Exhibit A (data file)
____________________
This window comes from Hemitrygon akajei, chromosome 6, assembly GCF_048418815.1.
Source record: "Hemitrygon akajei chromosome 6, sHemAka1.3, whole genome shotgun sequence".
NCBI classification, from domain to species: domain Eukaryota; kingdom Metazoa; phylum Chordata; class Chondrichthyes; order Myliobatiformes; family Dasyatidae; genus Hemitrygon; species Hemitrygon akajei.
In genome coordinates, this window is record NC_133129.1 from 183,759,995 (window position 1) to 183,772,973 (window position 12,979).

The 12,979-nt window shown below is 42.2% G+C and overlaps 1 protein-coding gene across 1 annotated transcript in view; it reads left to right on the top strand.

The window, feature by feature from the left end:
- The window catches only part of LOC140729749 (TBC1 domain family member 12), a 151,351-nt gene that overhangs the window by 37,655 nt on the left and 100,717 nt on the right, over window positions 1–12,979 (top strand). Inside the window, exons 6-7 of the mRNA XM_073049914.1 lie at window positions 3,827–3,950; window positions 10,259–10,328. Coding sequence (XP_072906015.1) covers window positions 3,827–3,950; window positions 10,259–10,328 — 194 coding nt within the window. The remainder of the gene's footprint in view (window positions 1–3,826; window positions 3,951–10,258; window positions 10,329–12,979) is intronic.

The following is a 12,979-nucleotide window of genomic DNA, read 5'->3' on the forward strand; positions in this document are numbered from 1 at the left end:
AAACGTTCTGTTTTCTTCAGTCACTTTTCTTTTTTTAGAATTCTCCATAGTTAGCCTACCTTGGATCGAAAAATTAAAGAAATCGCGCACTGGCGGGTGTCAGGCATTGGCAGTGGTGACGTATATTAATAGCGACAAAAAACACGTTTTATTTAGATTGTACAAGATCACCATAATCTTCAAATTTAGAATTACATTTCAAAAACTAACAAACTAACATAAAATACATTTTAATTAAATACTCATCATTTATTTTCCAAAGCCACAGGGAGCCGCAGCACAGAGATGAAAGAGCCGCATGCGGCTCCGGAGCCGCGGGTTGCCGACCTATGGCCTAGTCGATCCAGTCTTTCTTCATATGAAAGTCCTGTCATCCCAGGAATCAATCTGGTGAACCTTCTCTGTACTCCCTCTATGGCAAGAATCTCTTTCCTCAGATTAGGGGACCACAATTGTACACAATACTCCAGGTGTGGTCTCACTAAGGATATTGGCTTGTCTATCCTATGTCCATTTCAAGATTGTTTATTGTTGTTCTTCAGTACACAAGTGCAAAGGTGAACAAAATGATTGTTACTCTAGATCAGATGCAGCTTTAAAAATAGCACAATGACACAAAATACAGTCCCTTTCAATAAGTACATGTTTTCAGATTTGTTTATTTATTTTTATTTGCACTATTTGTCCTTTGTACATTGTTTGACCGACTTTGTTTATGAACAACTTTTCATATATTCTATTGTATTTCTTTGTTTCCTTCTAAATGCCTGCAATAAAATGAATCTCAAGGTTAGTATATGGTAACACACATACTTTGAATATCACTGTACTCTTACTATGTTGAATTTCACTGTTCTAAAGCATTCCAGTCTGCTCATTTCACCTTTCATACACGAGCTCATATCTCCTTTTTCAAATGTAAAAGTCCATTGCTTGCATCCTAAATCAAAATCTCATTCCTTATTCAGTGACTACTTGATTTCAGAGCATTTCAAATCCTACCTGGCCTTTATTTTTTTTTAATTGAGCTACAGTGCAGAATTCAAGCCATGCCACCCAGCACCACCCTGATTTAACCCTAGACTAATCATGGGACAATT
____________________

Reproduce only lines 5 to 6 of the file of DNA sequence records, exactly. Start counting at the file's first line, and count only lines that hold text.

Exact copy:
The 12,979-nt window shown below is 42.2% G+C and overlaps 1 protein-coding gene across 1 annotated transcript in view; it reads left to right on the top strand.

The window, feature by feature from the left end: